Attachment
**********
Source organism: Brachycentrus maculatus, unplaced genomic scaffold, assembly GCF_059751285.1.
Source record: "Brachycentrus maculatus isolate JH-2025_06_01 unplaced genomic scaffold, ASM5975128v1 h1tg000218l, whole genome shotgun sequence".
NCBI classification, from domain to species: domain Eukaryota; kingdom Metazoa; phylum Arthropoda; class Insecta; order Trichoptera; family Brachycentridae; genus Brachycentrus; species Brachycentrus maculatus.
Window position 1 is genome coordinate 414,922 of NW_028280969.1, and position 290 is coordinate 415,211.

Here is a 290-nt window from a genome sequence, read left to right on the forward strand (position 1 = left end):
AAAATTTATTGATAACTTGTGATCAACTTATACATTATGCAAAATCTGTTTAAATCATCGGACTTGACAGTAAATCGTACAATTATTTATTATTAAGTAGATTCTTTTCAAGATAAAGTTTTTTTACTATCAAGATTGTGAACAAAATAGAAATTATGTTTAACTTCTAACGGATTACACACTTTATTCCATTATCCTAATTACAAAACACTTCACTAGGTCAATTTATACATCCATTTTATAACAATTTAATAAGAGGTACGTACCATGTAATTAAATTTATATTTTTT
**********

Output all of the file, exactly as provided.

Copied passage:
Source organism: Brachycentrus maculatus, unplaced genomic scaffold, assembly GCF_059751285.1.
Source record: "Brachycentrus maculatus isolate JH-2025_06_01 unplaced genomic scaffold, ASM5975128v1 h1tg000218l, whole genome shotgun sequence".
NCBI classification, from domain to species: domain Eukaryota; kingdom Metazoa; phylum Arthropoda; class Insecta; order Trichoptera; family Brachycentridae; genus Brachycentrus; species Brachycentrus maculatus.
Window position 1 is genome coordinate 414,922 of NW_028280969.1, and position 290 is coordinate 415,211.

Here is a 290-nt window from a genome sequence, read left to right on the forward strand (position 1 = left end):
AAAATTTATTGATAACTTGTGATCAACTTATACATTATGCAAAATCTGTTTAAATCATCGGACTTGACAGTAAATCGTACAATTATTTATTATTAAGTAGATTCTTTTCAAGATAAAGTTTTTTTACTATCAAGATTGTGAACAAAATAGAAATTATGTTTAACTTCTAACGGATTACACACTTTATTCCATTATCCTAATTACAAAACACTTCACTAGGTCAATTTATACATCCATTTTATAACAATTTAATAAGAGGTACGTACCATGTAATTAAATTTATATTTTTT